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When C. David Higgins was a boy growing up in Bloomington, he spent many Saturday mornings at the Indiana Theater watching cartoons on the big screen. During breaks in the animated shows, the theatre would host activities on the stage, inviting children to partake in pie-eating contests or grabbing nickels from a jar. It’s on that very stage at the now renovated Buskirk-Chumley Theater where Higgins is tasked with designing a spectacular set for the Cardinal Stage production of Disney’s Beauty and the Beast. Kids and families will once again fill the theatre to be thrilled by make-believe stories, though instead of animated films as in his childhood, Higgins will help bring the fairy tale to life.
If anyone is up to the task, it is Higgins. He studied scenic design at the prestigious IU Jacobs School of Music, then became a faculty member at the same program and designed sets for the operas and ballets at the Musical Arts Center on campus until retiring a few years ago. He has traveled the world to design sets for fabulous production companies. He has even designed several sets for Cardinal Stage productions. “I had heard David was top-notch, and a master illustrator and painter,” says Kate Galvin, Artistic Director at Cardinal. “I wanted to work with him on the holiday show, and he has definitely delivered.”
For Higgins, the process of creating a set for this particular show had challenges. When he and Galvin discussed her vision for the musical, they both agreed that it could not and should not imitate the Disney cartoon movie. As Galvin explains, “The structure of the story had to be adapted to a typical two-act show and bring the show length to what theatre audiences expect, so there are some adjustments to the writing and a few new songs audiences will enjoy.”
There is also the considerable space constraint when working within a theatre. “The Buskirk-Chumley is a beautiful space but there is limited space backstage for storage or moving pieces around,” says Higgins. After considering the director’s vision and space restrictions, Higgins talked with Technical Director Tien-Yin Sun and Assistant Technical Director Tom Pendley to get their input. After all, they are tasked with coordinating the actual construction of the set once Higgins designs it. Together, they consider scale, materials, movement, and costs, providing the parameters for Higgins to start creating.
With its origins as a written fairy tale, combined with the prominent role books play in Belle’s life, a literary theme emerged. “I wanted to create a set that emphasized that connection between Belle and her love of literature and the world we create through stories,” says Higgins. The result is a set that features enormous books as the background, illustrated with beautiful paintings on pages. “The holiday show has to be a spectacle, so we did a tremendous amount of painting to make the set visually exciting,” he says.
Galvin agrees, “We’ve found a way to suggest all the locations in the village, the castle, the forest — and keep the action flowing.” She praises Higgins for his creative design, and the technical team and Production Manager Joel Magill for bringing it to life. “There were a lot of puzzles to solve to make the set work and they came up with great solutions,” she says.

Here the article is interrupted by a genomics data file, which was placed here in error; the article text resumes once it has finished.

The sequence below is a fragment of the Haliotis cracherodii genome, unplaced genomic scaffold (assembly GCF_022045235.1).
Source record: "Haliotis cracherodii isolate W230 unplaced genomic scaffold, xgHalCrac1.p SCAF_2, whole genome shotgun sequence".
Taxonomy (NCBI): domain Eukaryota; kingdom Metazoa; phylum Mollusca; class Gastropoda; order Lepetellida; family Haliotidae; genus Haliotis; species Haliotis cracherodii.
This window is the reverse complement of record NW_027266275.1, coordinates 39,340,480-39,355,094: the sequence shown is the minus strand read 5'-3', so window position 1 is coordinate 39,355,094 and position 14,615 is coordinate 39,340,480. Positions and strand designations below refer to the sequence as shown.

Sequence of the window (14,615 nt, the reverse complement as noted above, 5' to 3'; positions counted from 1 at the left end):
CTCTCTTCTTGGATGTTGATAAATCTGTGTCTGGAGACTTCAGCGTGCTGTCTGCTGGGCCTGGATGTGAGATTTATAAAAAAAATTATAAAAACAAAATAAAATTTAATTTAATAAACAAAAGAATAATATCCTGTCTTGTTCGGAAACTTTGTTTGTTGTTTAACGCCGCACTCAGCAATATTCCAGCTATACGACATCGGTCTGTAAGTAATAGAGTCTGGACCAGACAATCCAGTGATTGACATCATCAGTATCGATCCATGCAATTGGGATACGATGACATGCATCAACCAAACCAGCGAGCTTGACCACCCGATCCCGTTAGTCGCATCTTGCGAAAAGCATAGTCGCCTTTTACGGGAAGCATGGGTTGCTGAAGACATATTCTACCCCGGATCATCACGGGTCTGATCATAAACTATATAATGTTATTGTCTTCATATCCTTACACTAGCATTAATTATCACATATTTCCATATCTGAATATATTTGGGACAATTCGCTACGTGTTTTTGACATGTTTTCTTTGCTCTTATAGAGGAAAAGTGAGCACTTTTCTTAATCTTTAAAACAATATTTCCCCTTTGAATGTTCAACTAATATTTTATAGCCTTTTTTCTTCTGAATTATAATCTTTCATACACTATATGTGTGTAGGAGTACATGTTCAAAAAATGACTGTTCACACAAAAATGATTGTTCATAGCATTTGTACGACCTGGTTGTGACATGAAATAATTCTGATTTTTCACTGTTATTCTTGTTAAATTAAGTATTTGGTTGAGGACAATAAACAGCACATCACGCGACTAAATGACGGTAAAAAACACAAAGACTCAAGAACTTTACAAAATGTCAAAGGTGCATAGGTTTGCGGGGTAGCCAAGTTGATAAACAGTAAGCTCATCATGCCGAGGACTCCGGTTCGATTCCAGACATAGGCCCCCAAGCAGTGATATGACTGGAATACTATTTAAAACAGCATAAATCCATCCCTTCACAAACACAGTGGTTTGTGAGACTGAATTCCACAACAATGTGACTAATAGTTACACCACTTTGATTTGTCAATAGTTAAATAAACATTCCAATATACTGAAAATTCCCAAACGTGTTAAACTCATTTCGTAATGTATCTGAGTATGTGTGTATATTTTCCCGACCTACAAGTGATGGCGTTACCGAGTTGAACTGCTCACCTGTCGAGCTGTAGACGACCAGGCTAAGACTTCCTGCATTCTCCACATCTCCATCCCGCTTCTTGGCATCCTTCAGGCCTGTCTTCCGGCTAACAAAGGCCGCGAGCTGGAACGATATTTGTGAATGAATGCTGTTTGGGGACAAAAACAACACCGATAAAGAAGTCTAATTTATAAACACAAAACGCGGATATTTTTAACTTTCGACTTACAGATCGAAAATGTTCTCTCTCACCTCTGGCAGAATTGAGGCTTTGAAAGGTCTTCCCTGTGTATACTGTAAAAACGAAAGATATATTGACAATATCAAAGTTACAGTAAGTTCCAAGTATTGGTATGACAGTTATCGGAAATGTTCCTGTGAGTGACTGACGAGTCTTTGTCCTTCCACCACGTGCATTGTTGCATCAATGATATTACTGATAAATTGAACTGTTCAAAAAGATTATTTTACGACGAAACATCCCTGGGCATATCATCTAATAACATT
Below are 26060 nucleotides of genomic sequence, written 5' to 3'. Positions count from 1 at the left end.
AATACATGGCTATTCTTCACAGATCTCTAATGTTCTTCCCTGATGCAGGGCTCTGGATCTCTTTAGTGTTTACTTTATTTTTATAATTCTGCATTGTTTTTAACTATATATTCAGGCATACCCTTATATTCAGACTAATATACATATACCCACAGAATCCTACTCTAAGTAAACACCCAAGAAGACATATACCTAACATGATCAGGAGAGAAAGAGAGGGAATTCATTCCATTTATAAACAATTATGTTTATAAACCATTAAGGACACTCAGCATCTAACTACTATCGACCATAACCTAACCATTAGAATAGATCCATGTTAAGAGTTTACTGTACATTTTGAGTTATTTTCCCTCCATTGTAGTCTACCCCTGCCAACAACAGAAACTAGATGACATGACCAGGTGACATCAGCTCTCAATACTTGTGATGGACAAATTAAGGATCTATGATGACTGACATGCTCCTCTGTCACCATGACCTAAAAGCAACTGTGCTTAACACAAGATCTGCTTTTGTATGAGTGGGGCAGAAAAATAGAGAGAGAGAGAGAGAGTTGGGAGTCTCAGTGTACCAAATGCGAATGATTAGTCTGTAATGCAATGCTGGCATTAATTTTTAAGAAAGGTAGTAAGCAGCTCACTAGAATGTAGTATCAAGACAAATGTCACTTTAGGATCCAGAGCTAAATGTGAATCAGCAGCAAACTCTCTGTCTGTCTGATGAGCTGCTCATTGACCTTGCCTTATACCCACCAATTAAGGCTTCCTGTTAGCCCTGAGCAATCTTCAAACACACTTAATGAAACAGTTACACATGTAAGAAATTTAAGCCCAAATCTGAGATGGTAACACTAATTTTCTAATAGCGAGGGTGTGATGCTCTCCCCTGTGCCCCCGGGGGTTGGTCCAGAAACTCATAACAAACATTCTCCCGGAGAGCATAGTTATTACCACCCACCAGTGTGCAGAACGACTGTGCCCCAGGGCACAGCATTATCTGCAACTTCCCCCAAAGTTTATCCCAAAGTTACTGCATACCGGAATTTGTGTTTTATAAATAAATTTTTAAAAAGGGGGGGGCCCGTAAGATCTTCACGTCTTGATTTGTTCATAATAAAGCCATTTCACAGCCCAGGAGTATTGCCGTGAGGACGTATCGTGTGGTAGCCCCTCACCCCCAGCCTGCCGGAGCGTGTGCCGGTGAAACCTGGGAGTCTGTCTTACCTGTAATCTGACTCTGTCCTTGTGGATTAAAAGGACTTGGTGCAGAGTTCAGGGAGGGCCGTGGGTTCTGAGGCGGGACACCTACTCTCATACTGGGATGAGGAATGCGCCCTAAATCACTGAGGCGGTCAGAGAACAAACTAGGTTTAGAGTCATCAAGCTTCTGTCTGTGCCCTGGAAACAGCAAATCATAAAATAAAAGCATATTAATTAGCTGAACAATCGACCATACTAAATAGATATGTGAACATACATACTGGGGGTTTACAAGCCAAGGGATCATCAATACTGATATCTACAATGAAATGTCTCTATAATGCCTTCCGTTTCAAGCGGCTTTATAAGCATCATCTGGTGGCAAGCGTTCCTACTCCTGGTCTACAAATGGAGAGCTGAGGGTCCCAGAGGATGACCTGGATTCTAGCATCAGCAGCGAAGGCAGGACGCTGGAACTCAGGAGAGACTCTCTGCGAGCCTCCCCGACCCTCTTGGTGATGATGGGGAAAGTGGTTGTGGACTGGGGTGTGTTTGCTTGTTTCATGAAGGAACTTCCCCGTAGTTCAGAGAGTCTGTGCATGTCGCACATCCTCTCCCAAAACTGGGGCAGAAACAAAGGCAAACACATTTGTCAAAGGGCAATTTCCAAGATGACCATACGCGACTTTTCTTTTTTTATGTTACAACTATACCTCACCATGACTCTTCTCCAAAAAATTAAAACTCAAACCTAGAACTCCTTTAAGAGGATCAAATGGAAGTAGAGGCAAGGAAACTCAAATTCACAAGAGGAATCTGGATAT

The set is a critical part of any theatre production. As Galvin explains, “It supports the storytelling and dictates the flow of action, while giving us visual cues about the characters or theme that may not be indicated outright in the dialogue.” This is why such a great deal of thought, energy, and teamwork is dedicated to designing and building the set.
One part of the design process is putting ideas on paper. Higgins creates various sketches of the set, which then guide the building process. The sketches he created for Disney’s Beauty and the Beast are lovely pieces of art. The team at Cardinal was so impressed, they decided to give the public an opportunity to purchase the sketches through an online auction. They will be posted on the Cardinal website during the run of the show (December 13–30), and guests can place a bid through the site. Most sketches will start at $100 and will include full matting so they are ready for framing.
Higgins was happy to contribute his sketches to Cardinal’s fundraising efforts. He provides his set design services for the same reason: Cardinal is an asset to the community. “I’m very confident in the leadership team and excited about what they are doing to bring quality theatre to the region,” he says. “I’m thrilled to be part of the holiday show; it’s a big deal for Cardinal.”
Higgins sat in the Indiana Theater as a child watching cartoons with friends. Now he gets to help introduce children to the beauty of theatre, transforming an empty stage into a magical fairy tale. He’s spent his entire career transforming words into physical spaces that help tell the story before an actor even steps onto the stage. Luckily, Cardinal audiences get to enjoy his talents once again.
Cardinal Stage’s production of Disney’s Beauty and the Beast will be presented December 13–30 at the Buskirk-Chumley Theater. Find ticket information and details on the online auction at CardinalStage.org.
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